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Giving Thanks

With Thanksgiving each year, I do take time to pause and reflect both personally and professionally. In my professional world right now, the second marking period has started, and I am perusing my students’ feedback forms from the middle of November. I am in the midst of teaching a new unit on the interaction of community and the individual with Romeo and Juliet as my core text. And, the fall semester at West Chester University is almost over; I just need to finish my final paper. Despite some constants and best laid plans, there is much I have no control over. Will we remain hybrid or go virtual? Will my technology work during my lesson? Will Internet issues prevent students from attending class? At times, the questions seem endless. Yet, even though there is uncertainty in my classroom and the teaching profession, I search for the people and moments I am grateful for.

I am thankful for my students. It is a joy to work with them every day even with the struggles of hybrid learning, mask wearing, and unanswered questions. Their patience, technical support, and feedback make our class a better place. I also appreciate them laughing–even at my horrible jokes.

I am thankful for my colleagues and mentors. Although we might be meeting virtually, technology is connecting us in ways pre-Covid meetings could not. Everyone is sharing materials and ideas to help one another out. There are check-ins and how are you doings both online and in person. Even though you cannot see someone’s smile underneath their mask, you know it is there. There is an unsaid understanding of what we are all going through.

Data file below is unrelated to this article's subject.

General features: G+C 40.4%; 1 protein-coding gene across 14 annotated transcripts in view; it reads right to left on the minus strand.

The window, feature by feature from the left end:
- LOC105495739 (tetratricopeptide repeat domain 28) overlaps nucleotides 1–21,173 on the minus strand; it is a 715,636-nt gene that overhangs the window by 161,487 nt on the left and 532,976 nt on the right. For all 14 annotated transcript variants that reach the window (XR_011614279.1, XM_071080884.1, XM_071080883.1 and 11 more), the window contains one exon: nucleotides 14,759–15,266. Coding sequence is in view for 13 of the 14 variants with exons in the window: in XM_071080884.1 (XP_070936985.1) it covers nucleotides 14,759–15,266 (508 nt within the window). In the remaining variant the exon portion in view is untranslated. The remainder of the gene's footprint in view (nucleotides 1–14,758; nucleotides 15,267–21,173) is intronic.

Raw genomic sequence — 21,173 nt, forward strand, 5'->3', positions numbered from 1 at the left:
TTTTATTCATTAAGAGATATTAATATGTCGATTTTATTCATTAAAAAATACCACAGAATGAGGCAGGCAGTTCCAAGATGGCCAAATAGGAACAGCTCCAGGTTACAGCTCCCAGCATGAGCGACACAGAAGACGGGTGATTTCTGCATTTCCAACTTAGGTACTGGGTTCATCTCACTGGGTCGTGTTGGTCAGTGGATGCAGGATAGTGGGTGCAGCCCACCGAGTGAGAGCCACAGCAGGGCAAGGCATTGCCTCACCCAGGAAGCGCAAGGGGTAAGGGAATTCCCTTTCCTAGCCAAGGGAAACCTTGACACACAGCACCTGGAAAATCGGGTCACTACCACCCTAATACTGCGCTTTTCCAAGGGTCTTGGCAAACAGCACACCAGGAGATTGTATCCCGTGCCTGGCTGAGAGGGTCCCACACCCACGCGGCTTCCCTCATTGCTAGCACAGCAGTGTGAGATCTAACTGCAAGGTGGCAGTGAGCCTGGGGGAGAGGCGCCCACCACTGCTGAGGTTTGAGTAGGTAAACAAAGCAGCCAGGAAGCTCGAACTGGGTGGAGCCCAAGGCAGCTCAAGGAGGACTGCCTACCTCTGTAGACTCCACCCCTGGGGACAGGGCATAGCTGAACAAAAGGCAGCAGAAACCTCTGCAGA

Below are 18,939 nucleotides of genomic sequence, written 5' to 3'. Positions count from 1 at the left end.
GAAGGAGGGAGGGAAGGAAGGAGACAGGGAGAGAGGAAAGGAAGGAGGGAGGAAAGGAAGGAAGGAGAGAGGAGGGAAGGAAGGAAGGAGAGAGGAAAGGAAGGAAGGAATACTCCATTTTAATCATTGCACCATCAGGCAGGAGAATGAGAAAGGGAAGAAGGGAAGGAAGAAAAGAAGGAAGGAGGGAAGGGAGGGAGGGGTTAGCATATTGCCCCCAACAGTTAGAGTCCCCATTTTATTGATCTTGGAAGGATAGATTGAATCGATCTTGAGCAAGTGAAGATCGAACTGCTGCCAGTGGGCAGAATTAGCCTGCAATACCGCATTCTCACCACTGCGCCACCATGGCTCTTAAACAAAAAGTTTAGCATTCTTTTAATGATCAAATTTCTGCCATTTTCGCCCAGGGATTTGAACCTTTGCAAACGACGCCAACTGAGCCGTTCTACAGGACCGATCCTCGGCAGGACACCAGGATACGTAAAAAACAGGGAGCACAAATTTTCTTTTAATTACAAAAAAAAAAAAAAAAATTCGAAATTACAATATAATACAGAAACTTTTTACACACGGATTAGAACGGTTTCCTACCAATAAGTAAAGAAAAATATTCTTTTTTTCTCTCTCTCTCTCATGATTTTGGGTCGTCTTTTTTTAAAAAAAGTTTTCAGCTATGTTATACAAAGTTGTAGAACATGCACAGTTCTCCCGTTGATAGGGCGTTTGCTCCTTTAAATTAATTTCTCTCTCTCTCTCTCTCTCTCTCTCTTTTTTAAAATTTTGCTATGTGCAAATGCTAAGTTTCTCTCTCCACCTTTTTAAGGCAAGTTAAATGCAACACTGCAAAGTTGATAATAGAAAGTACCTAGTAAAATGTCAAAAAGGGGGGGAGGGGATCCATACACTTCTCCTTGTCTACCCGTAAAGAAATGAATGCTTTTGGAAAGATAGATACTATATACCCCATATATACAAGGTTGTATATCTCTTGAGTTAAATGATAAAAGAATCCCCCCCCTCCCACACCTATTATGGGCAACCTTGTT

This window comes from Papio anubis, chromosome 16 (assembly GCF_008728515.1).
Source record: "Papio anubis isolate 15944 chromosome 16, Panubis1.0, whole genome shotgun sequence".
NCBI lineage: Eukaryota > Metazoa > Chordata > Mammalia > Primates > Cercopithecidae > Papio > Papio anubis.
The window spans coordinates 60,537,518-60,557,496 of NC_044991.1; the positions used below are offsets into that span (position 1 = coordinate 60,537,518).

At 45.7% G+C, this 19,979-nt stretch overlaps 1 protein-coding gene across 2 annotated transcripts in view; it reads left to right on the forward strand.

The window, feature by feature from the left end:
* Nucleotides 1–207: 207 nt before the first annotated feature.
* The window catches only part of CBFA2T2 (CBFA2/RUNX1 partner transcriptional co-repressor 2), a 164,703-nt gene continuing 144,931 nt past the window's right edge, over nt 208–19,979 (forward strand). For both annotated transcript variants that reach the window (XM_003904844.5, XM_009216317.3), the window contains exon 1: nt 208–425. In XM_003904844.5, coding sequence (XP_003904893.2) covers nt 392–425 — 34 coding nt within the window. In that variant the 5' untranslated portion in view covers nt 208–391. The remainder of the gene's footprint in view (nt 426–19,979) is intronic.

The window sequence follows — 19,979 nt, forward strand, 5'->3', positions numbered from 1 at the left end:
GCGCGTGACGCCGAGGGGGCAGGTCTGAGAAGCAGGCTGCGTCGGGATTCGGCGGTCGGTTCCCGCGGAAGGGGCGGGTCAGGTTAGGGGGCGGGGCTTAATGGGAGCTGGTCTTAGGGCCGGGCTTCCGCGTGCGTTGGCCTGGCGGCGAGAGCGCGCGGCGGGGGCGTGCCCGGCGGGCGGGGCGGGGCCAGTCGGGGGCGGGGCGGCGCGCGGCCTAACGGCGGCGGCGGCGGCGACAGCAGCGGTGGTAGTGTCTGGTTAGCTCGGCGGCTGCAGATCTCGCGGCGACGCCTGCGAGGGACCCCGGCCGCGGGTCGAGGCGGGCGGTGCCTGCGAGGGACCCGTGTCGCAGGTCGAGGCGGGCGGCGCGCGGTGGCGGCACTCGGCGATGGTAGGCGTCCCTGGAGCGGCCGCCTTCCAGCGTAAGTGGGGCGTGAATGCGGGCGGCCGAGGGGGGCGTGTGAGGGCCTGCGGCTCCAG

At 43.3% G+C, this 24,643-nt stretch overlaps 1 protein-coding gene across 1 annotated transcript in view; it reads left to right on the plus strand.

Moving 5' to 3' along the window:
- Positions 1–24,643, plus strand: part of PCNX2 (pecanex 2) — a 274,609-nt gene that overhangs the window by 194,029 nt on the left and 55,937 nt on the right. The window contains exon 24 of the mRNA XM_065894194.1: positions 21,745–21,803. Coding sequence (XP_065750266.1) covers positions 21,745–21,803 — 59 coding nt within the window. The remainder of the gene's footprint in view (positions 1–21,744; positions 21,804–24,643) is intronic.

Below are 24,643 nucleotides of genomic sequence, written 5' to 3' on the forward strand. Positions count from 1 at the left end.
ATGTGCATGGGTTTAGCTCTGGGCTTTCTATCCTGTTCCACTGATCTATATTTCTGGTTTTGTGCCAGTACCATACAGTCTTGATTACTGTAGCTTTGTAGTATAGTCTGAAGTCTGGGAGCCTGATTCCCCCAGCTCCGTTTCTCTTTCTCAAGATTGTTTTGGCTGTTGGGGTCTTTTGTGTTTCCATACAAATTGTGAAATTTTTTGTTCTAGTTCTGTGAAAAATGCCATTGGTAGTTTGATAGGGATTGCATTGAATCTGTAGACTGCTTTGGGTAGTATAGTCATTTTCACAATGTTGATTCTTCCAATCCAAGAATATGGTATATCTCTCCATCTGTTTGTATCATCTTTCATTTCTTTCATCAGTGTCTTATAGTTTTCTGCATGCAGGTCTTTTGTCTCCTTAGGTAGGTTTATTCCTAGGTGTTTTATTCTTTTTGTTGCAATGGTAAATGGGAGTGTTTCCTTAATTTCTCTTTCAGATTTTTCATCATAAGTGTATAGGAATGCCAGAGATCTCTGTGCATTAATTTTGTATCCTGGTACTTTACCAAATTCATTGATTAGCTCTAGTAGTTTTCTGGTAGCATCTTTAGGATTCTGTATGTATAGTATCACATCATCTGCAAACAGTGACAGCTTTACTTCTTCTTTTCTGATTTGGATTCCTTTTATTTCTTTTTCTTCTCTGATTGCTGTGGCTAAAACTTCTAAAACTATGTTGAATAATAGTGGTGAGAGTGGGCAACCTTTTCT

I am thankful for my principals and English supervisor who are sounding blocks during meetings, who allow us to voice our concerns and classroom insight. They recognize the crazy times we are teaching in. I feel their support.

I am thankful for reading Laura Rendón’s Sentipensante Pedagogy with Dr. Craig this semester. Rendón’s agreements have reminded me to take time each day to replenish my mind, body, and soul. I have been walking–in the sunshine and rain (as long as it is not a downpour). The fresh air in my lungs and the sun on my face is rejuvenating.

With the long weekend, I am taking time to reflect, rejuvenate, and be thankful–not only for the blessings in my personal life but also in my professional world. I wish the same for you.

PAWLP Anti-Bias/Social Justice Study Group: Our Story By Janice Ewing

How We Got Started

            On the third Saturday of each month, a group of PAWLP TCs and friends meet, now via Zoom, for our social justice study group. This group grew out of an interest and need that emerged during our Saturday Continuity sessions, which also take place once a month.  Our Continuity sessions have the broad goals of carving out a time and space to share questions or concerns about our teaching and related inquiries, writing or presentations in progress, or other collegial sharing. The guiding principles that undergird our sessions are based on the NWP’s (nwp.org) overall philosophy of teachers teaching teachers, and more specifically the NWP Social Practices of Write, Go Public with our Practice, Learn/Engage the Profession, Collaborate/Respond, Lead, and Advocate. We are also guided by our PAWLP mission and vision statements, and the Teaching Tolerance (tolerance.org) standards of Identity Diversity, Justice, and Action, which we intentionally integrate into all our practices.